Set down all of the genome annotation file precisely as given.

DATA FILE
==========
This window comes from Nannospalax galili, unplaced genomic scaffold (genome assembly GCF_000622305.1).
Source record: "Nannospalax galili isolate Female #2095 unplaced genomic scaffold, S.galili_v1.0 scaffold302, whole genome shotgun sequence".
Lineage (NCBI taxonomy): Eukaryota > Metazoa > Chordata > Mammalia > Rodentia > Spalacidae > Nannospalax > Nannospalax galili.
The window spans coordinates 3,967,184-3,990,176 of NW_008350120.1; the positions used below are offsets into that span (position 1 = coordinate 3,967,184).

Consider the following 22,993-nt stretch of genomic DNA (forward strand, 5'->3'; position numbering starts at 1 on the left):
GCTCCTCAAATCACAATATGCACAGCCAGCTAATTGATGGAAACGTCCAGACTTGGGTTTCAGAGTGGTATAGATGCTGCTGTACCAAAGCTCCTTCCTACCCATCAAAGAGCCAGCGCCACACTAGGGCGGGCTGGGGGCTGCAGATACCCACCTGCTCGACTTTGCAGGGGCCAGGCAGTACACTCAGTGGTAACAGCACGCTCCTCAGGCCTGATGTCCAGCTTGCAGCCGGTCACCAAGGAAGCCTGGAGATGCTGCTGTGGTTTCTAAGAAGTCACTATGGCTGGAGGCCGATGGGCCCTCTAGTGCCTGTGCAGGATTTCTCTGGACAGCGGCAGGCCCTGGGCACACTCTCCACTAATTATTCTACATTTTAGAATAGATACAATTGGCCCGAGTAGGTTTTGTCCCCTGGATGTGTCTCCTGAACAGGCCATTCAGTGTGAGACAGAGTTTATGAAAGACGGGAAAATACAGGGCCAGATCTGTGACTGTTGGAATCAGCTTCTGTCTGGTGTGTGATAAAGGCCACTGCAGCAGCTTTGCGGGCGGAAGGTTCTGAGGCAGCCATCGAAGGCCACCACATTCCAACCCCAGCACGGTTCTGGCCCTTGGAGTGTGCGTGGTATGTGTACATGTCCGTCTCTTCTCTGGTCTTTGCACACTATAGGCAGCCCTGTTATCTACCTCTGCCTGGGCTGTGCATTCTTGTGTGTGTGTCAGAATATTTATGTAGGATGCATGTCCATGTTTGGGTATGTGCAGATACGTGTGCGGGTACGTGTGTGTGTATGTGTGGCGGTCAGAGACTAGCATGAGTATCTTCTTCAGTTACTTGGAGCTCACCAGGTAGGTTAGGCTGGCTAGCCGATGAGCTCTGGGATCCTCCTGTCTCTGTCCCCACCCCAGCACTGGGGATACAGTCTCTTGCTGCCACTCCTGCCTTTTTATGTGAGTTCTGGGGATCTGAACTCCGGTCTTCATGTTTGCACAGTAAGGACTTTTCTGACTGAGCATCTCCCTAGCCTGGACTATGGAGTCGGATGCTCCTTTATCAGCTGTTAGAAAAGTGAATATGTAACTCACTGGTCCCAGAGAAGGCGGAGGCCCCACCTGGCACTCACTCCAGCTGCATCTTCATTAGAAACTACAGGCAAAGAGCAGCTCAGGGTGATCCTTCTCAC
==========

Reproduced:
This window comes from Nannospalax galili, unplaced genomic scaffold (genome assembly GCF_000622305.1).
Source record: "Nannospalax galili isolate Female #2095 unplaced genomic scaffold, S.galili_v1.0 scaffold302, whole genome shotgun sequence".
Lineage (NCBI taxonomy): Eukaryota > Metazoa > Chordata > Mammalia > Rodentia > Spalacidae > Nannospalax > Nannospalax galili.
The window spans coordinates 3,967,184-3,990,176 of NW_008350120.1; the positions used below are offsets into that span (position 1 = coordinate 3,967,184).

Consider the following 22,993-nt stretch of genomic DNA (forward strand, 5'->3'; position numbering starts at 1 on the left):
GCTCCTCAAATCACAATATGCACAGCCAGCTAATTGATGGAAACGTCCAGACTTGGGTTTCAGAGTGGTATAGATGCTGCTGTACCAAAGCTCCTTCCTACCCATCAAAGAGCCAGCGCCACACTAGGGCGGGCTGGGGGCTGCAGATACCCACCTGCTCGACTTTGCAGGGGCCAGGCAGTACACTCAGTGGTAACAGCACGCTCCTCAGGCCTGATGTCCAGCTTGCAGCCGGTCACCAAGGAAGCCTGGAGATGCTGCTGTGGTTTCTAAGAAGTCACTATGGCTGGAGGCCGATGGGCCCTCTAGTGCCTGTGCAGGATTTCTCTGGACAGCGGCAGGCCCTGGGCACACTCTCCACTAATTATTCTACATTTTAGAATAGATACAATTGGCCCGAGTAGGTTTTGTCCCCTGGATGTGTCTCCTGAACAGGCCATTCAGTGTGAGACAGAGTTTATGAAAGACGGGAAAATACAGGGCCAGATCTGTGACTGTTGGAATCAGCTTCTGTCTGGTGTGTGATAAAGGCCACTGCAGCAGCTTTGCGGGCGGAAGGTTCTGAGGCAGCCATCGAAGGCCACCACATTCCAACCCCAGCACGGTTCTGGCCCTTGGAGTGTGCGTGGTATGTGTACATGTCCGTCTCTTCTCTGGTCTTTGCACACTATAGGCAGCCCTGTTATCTACCTCTGCCTGGGCTGTGCATTCTTGTGTGTGTGTCAGAATATTTATGTAGGATGCATGTCCATGTTTGGGTATGTGCAGATACGTGTGCGGGTACGTGTGTGTGTATGTGTGGCGGTCAGAGACTAGCATGAGTATCTTCTTCAGTTACTTGGAGCTCACCAGGTAGGTTAGGCTGGCTAGCCGATGAGCTCTGGGATCCTCCTGTCTCTGTCCCCACCCCAGCACTGGGGATACAGTCTCTTGCTGCCACTCCTGCCTTTTTATGTGAGTTCTGGGGATCTGAACTCCGGTCTTCATGTTTGCACAGTAAGGACTTTTCTGACTGAGCATCTCCCTAGCCTGGACTATGGAGTCGGATGCTCCTTTATCAGCTGTTAGAAAAGTGAATATGTAACTCACTGGTCCCAGAGAAGGCGGAGGCCCCACCTGGCACTCACTCCAGCTGCATCTTCATTAGAAACTACAGGCAAAGAGCAGCTCAGGGTGATCCTTCTCAC